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If Your Houseplants Are Dying, a Kitchen Sponge Can Revive Them

Experts share this simple hack to save plants that are overwatered or suffering from root rot.

For those of us without a green thumb, keeping houseplants alive can seem next to impossible. But even for seasoned gardeners, figuring out the appropriate amount of water for each individual plant can be tricky. The soil may feel dry on the top but be plenty wet at the bottom of the planter. Or, your beautiful pot may not have proper drainage. Whatever the case, if you notice that one of your plant babies is dying, a basic kitchen sponge may be all you need to revive them. Read on to hear from experts about how and why this easy hack works for houseplants that are overwatered or suffering from root rot.

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Root rot is a common reason plants die.

overwatered houseplant
Amverlly / Shutterstock

Simply put, root rot occurs when a plant is overwatered and its soil becomes waterlogged. "This prevents oxygen from reaching the roots and can ultimately cause root rot and other damage," explains Lindsay Pangborn, the gardening expert for Bloomscape. "This is a fungal issue that can lead to plant death if not remedied."

According to Alfred Palomares, vice president of merchandising at, "If new or old leaves begin dropping from the plant and are the color of green, brown, or yellow, or the soil has started to smell rotten, there is a good chance the plant has had too much water to drink."

Here's how a sponge can help.

A stack of three colorful kitchen sponges, purple, yellow, and blue.

If your beloved plant is showing signs of root rot, all hope is not lost. A simple kitchen sponge placed at the bottom of the planter can help absorb excess moisture. And because sponges are porous, Palomares says "they will provide additional space for air to flow through the soil."

While you can use a regular sponge from the grocery store, Palomares says to be mindful of its size as compared to the pot you'll be placing it in. "If the container is too large, the plant's roots can eventually grow in and around the sponge." You can always cut them down to make sure they're the right size and shape for your planter.

Gardening Know How recommends that you use a sponge that hasn't been treated with detergent or antibacterial compounds.

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Prep your plants before placing the sponge inside.

Two Pots and a Plant
Bogdan Sonjachnyj / Shutterstock

If you want to carry out the sponge hack, be careful not to inflict additional damage on your plant in the process of taking it out of its container. According to Huff Post, delicately remove the plant from the pot by turning it sideways. "Hold it gently by the stems or leaves, and tap the bottom of its container until the plant slides out."

Then, to mitigate the effects of root rot, Pangborn recommends trimming away discolored or rotting roots. "Clean the shears as you make each cut with rubbing alcohol to prevent spreading the rot." You can also prune away up to one-third of the leaves, so the plant can "dedicate more energy to repairing its root system." Dispose of the existing soil, clean the pot with a water-bleach solution, and repot the plant with fresh soil.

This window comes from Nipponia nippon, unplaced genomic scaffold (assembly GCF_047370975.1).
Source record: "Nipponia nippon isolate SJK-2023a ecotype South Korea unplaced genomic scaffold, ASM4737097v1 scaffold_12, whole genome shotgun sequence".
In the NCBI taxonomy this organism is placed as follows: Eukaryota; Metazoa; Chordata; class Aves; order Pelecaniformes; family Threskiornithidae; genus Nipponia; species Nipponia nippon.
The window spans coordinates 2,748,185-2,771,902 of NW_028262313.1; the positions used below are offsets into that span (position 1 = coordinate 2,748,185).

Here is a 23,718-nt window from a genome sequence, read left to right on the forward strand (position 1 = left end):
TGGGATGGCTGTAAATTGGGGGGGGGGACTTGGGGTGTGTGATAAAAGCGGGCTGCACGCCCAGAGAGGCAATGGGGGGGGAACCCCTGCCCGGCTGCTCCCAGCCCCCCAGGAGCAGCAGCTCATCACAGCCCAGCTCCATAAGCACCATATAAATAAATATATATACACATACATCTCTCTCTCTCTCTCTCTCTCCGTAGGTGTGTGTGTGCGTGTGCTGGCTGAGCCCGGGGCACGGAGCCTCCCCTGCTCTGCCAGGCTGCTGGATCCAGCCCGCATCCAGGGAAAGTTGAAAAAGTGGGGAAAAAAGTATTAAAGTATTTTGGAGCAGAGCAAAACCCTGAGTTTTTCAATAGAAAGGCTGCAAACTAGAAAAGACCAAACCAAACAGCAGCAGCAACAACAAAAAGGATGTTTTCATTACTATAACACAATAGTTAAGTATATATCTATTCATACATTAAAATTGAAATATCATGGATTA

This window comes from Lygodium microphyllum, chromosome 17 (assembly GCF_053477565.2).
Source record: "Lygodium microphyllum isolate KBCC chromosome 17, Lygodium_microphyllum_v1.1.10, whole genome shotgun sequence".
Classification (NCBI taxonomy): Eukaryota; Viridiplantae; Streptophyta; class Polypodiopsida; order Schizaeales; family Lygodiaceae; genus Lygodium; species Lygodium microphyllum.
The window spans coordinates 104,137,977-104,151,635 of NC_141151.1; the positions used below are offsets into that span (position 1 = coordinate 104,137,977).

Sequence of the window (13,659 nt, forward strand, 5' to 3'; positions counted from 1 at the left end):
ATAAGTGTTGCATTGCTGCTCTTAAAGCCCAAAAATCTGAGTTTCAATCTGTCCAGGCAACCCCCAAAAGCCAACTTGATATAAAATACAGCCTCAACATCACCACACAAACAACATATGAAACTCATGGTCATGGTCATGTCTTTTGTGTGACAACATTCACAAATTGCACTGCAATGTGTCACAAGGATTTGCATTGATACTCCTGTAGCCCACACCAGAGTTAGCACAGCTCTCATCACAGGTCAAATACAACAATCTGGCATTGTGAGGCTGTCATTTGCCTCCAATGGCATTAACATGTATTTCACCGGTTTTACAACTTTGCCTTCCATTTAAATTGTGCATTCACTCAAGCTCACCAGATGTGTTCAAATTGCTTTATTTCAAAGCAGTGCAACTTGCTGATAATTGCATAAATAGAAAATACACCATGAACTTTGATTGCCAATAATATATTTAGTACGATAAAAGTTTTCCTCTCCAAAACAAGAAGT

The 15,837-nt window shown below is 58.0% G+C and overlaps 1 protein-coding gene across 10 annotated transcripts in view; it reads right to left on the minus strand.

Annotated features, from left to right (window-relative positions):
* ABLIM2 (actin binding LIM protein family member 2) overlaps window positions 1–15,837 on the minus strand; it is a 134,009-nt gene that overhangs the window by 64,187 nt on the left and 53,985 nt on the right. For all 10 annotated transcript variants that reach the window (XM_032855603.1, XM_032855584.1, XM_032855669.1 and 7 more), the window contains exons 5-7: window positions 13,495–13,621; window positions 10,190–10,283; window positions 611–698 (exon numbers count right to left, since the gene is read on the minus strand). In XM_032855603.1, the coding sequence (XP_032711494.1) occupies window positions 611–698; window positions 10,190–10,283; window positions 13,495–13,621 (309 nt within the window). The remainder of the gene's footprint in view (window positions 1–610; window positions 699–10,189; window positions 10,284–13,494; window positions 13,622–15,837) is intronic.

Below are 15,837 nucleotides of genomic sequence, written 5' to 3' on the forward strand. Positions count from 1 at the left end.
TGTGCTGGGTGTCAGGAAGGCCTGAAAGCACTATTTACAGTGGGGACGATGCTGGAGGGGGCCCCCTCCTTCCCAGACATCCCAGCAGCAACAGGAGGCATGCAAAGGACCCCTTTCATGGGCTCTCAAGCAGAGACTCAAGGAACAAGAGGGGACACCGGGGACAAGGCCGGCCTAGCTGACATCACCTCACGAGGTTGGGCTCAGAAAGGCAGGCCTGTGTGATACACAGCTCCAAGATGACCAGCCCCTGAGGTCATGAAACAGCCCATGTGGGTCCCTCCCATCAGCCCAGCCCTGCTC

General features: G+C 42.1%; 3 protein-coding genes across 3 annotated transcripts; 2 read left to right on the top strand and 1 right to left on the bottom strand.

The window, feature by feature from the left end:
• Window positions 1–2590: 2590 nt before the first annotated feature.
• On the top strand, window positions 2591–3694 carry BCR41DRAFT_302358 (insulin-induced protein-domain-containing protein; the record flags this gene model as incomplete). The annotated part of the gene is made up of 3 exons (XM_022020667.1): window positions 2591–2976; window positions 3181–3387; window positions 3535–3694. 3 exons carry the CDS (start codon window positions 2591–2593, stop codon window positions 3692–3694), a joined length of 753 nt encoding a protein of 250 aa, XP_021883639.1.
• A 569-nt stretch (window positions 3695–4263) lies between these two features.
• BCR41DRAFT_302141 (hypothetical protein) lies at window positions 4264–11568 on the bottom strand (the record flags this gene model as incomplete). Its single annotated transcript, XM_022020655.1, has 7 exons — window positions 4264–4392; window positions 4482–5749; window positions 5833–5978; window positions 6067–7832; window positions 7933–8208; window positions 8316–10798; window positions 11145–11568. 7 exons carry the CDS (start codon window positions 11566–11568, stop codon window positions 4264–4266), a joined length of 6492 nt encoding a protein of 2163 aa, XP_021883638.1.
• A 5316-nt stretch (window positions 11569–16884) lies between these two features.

You'll also want to make sure your planter has drainage holes. "Potted plants do best when their soil is watered all the way through, and I recommend doing this by adding watering slowly, allowing it to soak into the soil until it flows freely out of the drainage hole. Excess water that collects in the saucer should be removed. This will prevent your plant from sitting in water, which can lead to root rot."

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And still be mindful of not overwatering.

A senior woman watering her indoor house plants
Ground Picture / Shutterstock

As mentioned, even a sponge can only hold so much liquid. And even a planter with drainage holes can get backed up from too much watering.

This is why Pangborn says "it's important to know that it's more about the frequency of watering rather than the amount of water." She notes that different plants have different preferences for watering frequency. "Some, like ferns or prayer plants, only like their soil volume to dry out 25-50 percent of the way between waterings. Others, like cacti, monstera, and dracaena, prefer their soil volume to dry out 75-100 percent of the way between waterings."

Most houseplants come with a care card, but you can always ask the staff at your local plant shop for their advice. Do be mindful that how much sunlight a plant gets, how humid or dry your space is, and the time of year, can all affect a plant's water needs.

If all else fails, invest in a moisture meter.

A house plant with a light, moisture and PH meter inserted.
Cristina Nakamura / Shutterstock

If you just can't seem to get the hang of watering (or if you have a particularly stubborn plant), your best bet may be to purchase a moisture meter, which Lauren Caputo, founder and chief creative officer of PLNTD in Jersey City, calls "the most fool-proof way to help your watering routine."

"A moisture meter especially comes in handy with bigger house plants where the pots are deep and it's hard to know if the soil is still moist or actually dried throughout," says Caputo. "You place the device in the soil, and it immediately tells you that your soil is either 'Dry, Moist, or Wet.'"

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